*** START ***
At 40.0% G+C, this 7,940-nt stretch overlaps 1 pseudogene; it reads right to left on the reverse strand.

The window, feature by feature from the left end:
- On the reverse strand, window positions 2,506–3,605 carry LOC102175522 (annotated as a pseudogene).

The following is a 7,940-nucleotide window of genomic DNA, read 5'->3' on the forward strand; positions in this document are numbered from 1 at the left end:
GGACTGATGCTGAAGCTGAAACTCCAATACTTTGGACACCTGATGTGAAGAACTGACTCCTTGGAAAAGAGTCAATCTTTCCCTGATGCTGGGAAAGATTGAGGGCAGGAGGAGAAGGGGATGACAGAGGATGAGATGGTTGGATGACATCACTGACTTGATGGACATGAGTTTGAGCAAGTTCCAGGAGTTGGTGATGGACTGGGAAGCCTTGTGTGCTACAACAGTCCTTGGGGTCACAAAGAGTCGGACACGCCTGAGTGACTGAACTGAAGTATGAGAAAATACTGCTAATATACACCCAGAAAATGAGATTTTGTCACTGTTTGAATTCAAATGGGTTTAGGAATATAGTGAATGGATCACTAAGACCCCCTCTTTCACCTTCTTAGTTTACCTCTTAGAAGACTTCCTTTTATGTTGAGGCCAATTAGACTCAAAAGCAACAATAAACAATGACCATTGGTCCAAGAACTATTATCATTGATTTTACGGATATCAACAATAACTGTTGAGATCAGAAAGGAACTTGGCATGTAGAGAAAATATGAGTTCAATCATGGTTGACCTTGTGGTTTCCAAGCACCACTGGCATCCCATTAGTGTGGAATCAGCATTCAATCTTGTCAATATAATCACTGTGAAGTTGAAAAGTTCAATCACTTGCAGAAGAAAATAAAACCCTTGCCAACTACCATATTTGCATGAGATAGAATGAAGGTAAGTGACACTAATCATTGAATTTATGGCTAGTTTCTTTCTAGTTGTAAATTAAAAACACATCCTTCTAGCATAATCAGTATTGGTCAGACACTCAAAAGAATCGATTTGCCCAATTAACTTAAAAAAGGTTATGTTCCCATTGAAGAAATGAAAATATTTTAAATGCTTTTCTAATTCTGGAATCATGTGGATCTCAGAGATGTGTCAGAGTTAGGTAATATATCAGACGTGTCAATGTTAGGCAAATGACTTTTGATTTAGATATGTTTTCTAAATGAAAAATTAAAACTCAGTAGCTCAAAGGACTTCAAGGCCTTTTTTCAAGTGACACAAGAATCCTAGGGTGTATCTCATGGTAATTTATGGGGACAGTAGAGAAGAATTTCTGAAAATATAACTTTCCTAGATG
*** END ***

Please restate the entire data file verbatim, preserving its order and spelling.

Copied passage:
At 40.0% G+C, this 7,940-nt stretch overlaps 1 pseudogene; it reads right to left on the reverse strand.

The window, feature by feature from the left end:
- On the reverse strand, window positions 2,506–3,605 carry LOC102175522 (annotated as a pseudogene).

The following is a 7,940-nucleotide window of genomic DNA, read 5'->3' on the forward strand; positions in this document are numbered from 1 at the left end:
GGACTGATGCTGAAGCTGAAACTCCAATACTTTGGACACCTGATGTGAAGAACTGACTCCTTGGAAAAGAGTCAATCTTTCCCTGATGCTGGGAAAGATTGAGGGCAGGAGGAGAAGGGGATGACAGAGGATGAGATGGTTGGATGACATCACTGACTTGATGGACATGAGTTTGAGCAAGTTCCAGGAGTTGGTGATGGACTGGGAAGCCTTGTGTGCTACAACAGTCCTTGGGGTCACAAAGAGTCGGACACGCCTGAGTGACTGAACTGAAGTATGAGAAAATACTGCTAATATACACCCAGAAAATGAGATTTTGTCACTGTTTGAATTCAAATGGGTTTAGGAATATAGTGAATGGATCACTAAGACCCCCTCTTTCACCTTCTTAGTTTACCTCTTAGAAGACTTCCTTTTATGTTGAGGCCAATTAGACTCAAAAGCAACAATAAACAATGACCATTGGTCCAAGAACTATTATCATTGATTTTACGGATATCAACAATAACTGTTGAGATCAGAAAGGAACTTGGCATGTAGAGAAAATATGAGTTCAATCATGGTTGACCTTGTGGTTTCCAAGCACCACTGGCATCCCATTAGTGTGGAATCAGCATTCAATCTTGTCAATATAATCACTGTGAAGTTGAAAAGTTCAATCACTTGCAGAAGAAAATAAAACCCTTGCCAACTACCATATTTGCATGAGATAGAATGAAGGTAAGTGACACTAATCATTGAATTTATGGCTAGTTTCTTTCTAGTTGTAAATTAAAAACACATCCTTCTAGCATAATCAGTATTGGTCAGACACTCAAAAGAATCGATTTGCCCAATTAACTTAAAAAAGGTTATGTTCCCATTGAAGAAATGAAAATATTTTAAATGCTTTTCTAATTCTGGAATCATGTGGATCTCAGAGATGTGTCAGAGTTAGGTAATATATCAGACGTGTCAATGTTAGGCAAATGACTTTTGATTTAGATATGTTTTCTAAATGAAAAATTAAAACTCAGTAGCTCAAAGGACTTCAAGGCCTTTTTTCAAGTGACACAAGAATCCTAGGGTGTATCTCATGGTAATTTATGGGGACAGTAGAGAAGAATTTCTGAAAATATAACTTTCCTAGATG